Asharq Al-Awsat: The region has witnessed several popular uprisings over the past three years. Is this the result of social transformation or a shift in the regional balance of power?

Abdel-Fattah El-Sisi: There can be no doubt that social transformation took place as a result of political and economic changes in more than one country, and this resulted in what we see today. We must also not ignore the presence of regional transformation that happened as a result of these revolutions and changes. In reality, there are those who are trying to change the balance of power to suit their own interests and harm the interests of others. We have seen significant shifts in Egypt, and there were those who were trying to harm the national interests; however, we were able to overcome all of this thanks to the will of the people. For Egypt to return to its natural position, we need a lot of hard work and effort, as well as some hope.

Everybody has confidence in the future, but we will not achieve what we are aspiring to except through serious work on all levels. Real improvement will only take place through serious and conscience regional cooperation. As for the balance of power, I believe that the real balancing force will be the presence of a vital, strong and wise power in the region—here in Egypt the rest of the Arab world.

Q: In Libya, there are armed confrontations between forces affiliated to the former Libyan military and Islamist militias. What is your view about what is happening in the country?

Unfortunately, over the past two years Libya has become a focus for the assembly of armed and extremist militias. The Libyan people took to the streets to change the former regime and to participate in creating the future and establish a state of institutions—a civil state in which everybody participates. However, as a result of the presence of these militias violence and arms have prevailed, and Libya has become a rallying point for terrorist elements.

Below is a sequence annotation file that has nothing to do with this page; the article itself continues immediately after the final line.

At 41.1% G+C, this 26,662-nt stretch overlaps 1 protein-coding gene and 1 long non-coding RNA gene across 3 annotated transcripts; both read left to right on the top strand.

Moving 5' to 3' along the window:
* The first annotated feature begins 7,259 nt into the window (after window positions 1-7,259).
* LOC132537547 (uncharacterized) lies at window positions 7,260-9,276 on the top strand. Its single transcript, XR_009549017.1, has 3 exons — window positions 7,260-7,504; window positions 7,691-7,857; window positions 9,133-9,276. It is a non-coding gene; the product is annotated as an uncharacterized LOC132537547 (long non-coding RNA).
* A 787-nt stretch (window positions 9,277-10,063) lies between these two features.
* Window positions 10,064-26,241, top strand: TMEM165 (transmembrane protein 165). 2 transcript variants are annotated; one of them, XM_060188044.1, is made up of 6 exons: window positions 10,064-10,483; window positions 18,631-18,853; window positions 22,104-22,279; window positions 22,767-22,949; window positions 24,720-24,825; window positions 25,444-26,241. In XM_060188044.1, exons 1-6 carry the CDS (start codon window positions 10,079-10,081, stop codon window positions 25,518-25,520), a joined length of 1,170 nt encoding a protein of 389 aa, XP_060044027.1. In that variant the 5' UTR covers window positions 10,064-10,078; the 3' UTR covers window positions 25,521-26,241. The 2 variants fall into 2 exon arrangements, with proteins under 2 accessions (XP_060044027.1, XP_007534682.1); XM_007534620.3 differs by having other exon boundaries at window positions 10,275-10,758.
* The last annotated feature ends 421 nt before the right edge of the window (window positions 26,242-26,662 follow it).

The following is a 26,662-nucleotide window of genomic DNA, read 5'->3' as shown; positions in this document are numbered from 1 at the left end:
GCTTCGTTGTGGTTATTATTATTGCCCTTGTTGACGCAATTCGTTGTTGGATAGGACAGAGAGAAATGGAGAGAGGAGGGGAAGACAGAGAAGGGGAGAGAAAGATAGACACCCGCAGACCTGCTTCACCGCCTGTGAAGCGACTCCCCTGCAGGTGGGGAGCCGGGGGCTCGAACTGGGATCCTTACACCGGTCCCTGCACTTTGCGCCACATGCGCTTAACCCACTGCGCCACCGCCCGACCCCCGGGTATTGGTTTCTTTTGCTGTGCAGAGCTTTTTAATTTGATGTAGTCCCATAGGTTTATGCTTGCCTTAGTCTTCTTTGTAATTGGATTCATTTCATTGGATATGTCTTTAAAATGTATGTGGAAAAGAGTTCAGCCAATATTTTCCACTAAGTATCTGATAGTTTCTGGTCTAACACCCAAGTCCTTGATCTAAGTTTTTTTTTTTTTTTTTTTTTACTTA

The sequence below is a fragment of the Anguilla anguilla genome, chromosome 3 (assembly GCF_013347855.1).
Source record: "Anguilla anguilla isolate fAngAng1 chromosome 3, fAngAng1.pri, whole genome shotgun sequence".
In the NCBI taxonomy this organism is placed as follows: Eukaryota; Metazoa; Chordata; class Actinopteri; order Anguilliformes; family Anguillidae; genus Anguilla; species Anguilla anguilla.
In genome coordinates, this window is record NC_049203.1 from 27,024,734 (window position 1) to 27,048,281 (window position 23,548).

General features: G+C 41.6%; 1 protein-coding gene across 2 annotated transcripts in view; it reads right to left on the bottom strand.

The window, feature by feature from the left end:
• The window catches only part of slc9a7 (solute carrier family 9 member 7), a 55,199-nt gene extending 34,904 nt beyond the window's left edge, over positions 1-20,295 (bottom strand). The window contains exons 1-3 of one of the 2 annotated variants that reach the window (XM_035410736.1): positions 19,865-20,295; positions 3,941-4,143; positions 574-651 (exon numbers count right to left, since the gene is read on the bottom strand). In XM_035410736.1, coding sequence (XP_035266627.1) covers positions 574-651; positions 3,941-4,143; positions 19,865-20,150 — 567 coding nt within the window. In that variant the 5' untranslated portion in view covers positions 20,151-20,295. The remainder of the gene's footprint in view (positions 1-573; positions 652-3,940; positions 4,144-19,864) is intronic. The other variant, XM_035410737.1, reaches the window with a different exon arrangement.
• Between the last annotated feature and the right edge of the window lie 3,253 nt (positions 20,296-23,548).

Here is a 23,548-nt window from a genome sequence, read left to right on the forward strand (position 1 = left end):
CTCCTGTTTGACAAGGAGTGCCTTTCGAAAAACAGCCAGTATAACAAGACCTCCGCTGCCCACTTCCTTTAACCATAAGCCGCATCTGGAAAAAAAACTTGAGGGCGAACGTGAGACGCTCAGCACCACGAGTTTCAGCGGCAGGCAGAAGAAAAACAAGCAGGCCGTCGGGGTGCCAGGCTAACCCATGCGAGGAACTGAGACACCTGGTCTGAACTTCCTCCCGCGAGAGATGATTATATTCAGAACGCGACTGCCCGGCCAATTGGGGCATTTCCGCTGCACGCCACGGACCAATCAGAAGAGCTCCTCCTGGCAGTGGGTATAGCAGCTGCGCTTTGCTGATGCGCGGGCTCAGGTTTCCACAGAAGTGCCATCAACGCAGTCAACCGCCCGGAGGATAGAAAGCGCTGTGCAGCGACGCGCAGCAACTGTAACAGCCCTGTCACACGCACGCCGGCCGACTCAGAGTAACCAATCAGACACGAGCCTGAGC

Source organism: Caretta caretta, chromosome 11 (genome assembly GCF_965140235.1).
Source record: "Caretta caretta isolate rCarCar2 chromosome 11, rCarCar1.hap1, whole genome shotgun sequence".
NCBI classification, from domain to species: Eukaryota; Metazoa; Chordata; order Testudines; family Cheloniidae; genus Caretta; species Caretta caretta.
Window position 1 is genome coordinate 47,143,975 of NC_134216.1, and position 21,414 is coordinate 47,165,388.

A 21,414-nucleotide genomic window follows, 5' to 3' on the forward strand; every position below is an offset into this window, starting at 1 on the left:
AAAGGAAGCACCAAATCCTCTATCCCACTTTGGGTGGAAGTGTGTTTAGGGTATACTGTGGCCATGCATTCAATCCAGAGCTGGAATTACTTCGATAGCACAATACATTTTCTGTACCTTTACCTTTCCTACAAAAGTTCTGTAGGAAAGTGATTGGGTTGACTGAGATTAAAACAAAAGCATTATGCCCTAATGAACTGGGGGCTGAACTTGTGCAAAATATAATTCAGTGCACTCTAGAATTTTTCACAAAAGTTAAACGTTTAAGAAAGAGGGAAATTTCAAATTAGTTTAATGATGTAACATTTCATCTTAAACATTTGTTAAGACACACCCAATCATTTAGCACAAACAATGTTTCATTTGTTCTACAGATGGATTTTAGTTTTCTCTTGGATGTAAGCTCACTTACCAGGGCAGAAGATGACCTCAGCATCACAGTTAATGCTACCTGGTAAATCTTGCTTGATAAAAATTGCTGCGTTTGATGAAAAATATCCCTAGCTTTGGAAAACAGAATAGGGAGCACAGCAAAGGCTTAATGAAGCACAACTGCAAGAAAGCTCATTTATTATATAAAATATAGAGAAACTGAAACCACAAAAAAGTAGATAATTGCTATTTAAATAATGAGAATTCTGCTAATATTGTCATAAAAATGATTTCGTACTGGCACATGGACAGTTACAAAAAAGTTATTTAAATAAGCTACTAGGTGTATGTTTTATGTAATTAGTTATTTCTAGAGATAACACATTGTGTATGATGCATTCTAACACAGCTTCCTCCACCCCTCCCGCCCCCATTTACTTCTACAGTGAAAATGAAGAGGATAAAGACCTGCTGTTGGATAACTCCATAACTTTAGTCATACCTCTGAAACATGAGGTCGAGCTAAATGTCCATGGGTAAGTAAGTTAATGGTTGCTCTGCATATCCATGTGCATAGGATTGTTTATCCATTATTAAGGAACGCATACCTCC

The Europeans should have finished what they started following the collapse of the former regime, confiscating weapons to preserve the security and safety of the country. I do not think anybody could have objected to that. As for Egypt, there has been a crucial decision and clear message that we will not allow any terrorist operation against our country to take place from Libyan territory.

Q: And if the situation in Libya continues as it is?

After what happened in Libya, there should have been an elimination of the phenomenon of arms proliferation. This does not reflect the Libyan people’s aspirations, namely freedom and the fulfillment of the will of the people in terms of building an inclusive state. This will certainly not happen in the presence of this proliferation of arms; it can only be archived through a roadmap that expresses the will of the Libyan people, not the militias, and such a plan would be met with widespread support.

Q: Does this mean we should be supporting the parties that are fighting against the Islamist militias in Libya?

This does not mean Egyptian or Arab intervention in Libya, but there is a duty to support moderation and strengthen the Libyans in their confrontation against extremism.

Q: This brings us to the question of the Syrian conflict. Do you think that the Arab positions towards this war have changed as the crisis has dragged on?

There was an Arab position towards what is happening in Syria, but the situation on the ground is evolving. I believe that we need to review this new reality. We need political solutions and to avoid the military solution. At the same time, we are committed to Syria as a unified state—without division or partition, particularly as this would create more problems and enforce a new and complicated reality on the ground. We are facing the delicate balancing act of preserving Syria while exterminating the terrorist and takfirist groups that have appeared on the scene there.